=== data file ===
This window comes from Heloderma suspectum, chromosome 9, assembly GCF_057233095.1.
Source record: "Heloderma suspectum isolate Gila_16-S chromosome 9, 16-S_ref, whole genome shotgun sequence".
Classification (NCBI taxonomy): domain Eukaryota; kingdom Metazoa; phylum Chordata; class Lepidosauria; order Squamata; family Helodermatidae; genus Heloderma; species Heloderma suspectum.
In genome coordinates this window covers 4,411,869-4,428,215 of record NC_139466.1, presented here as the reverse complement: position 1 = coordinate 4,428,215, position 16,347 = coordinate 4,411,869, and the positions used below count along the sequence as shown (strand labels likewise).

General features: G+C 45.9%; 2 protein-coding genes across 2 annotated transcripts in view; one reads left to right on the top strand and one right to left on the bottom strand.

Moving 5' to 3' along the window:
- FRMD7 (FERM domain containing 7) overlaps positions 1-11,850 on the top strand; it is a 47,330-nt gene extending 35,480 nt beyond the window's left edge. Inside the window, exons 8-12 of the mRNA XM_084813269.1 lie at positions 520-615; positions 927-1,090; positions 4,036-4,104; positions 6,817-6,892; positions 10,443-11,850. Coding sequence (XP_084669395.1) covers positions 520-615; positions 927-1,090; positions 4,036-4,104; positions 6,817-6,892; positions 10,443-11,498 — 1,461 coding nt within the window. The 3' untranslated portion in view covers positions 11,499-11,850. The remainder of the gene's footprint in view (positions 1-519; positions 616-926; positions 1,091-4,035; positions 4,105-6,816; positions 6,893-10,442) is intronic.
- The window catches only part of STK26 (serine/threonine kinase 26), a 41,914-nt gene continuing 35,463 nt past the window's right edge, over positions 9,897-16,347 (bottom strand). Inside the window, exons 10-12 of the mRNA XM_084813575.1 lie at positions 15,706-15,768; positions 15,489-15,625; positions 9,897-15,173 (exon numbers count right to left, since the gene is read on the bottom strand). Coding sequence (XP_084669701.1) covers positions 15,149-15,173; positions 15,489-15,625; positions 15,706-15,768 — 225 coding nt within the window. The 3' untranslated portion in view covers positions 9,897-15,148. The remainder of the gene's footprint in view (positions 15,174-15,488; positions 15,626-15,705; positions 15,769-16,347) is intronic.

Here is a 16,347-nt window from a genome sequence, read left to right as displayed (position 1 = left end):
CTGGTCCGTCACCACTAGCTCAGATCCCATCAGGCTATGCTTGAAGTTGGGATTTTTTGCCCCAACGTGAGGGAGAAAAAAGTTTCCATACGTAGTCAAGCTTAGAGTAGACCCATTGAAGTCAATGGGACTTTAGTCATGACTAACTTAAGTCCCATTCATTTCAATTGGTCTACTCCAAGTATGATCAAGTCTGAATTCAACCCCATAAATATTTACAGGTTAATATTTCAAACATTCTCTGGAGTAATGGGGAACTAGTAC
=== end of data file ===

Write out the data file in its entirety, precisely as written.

This window comes from Heloderma suspectum, chromosome 9, assembly GCF_057233095.1.
Source record: "Heloderma suspectum isolate Gila_16-S chromosome 9, 16-S_ref, whole genome shotgun sequence".
Classification (NCBI taxonomy): domain Eukaryota; kingdom Metazoa; phylum Chordata; class Lepidosauria; order Squamata; family Helodermatidae; genus Heloderma; species Heloderma suspectum.
In genome coordinates this window covers 4,411,869-4,428,215 of record NC_139466.1, presented here as the reverse complement: position 1 = coordinate 4,428,215, position 16,347 = coordinate 4,411,869, and the positions used below count along the sequence as shown (strand labels likewise).

General features: G+C 45.9%; 2 protein-coding genes across 2 annotated transcripts in view; one reads left to right on the top strand and one right to left on the bottom strand.

Moving 5' to 3' along the window:
- FRMD7 (FERM domain containing 7) overlaps positions 1-11,850 on the top strand; it is a 47,330-nt gene extending 35,480 nt beyond the window's left edge. Inside the window, exons 8-12 of the mRNA XM_084813269.1 lie at positions 520-615; positions 927-1,090; positions 4,036-4,104; positions 6,817-6,892; positions 10,443-11,850. Coding sequence (XP_084669395.1) covers positions 520-615; positions 927-1,090; positions 4,036-4,104; positions 6,817-6,892; positions 10,443-11,498 — 1,461 coding nt within the window. The 3' untranslated portion in view covers positions 11,499-11,850. The remainder of the gene's footprint in view (positions 1-519; positions 616-926; positions 1,091-4,035; positions 4,105-6,816; positions 6,893-10,442) is intronic.
- The window catches only part of STK26 (serine/threonine kinase 26), a 41,914-nt gene continuing 35,463 nt past the window's right edge, over positions 9,897-16,347 (bottom strand). Inside the window, exons 10-12 of the mRNA XM_084813575.1 lie at positions 15,706-15,768; positions 15,489-15,625; positions 9,897-15,173 (exon numbers count right to left, since the gene is read on the bottom strand). Coding sequence (XP_084669701.1) covers positions 15,149-15,173; positions 15,489-15,625; positions 15,706-15,768 — 225 coding nt within the window. The 3' untranslated portion in view covers positions 9,897-15,148. The remainder of the gene's footprint in view (positions 15,174-15,488; positions 15,626-15,705; positions 15,769-16,347) is intronic.

Here is a 16,347-nt window from a genome sequence, read left to right as displayed (position 1 = left end):
CTGGTCCGTCACCACTAGCTCAGATCCCATCAGGCTATGCTTGAAGTTGGGATTTTTTGCCCCAACGTGAGGGAGAAAAAAGTTTCCATACGTAGTCAAGCTTAGAGTAGACCCATTGAAGTCAATGGGACTTTAGTCATGACTAACTTAAGTCCCATTCATTTCAATTGGTCTACTCCAAGTATGATCAAGTCTGAATTCAACCCCATAAATATTTACAGGTTAATATTTCAAACATTCTCTGGAGTAATGGGGAACTAGTAC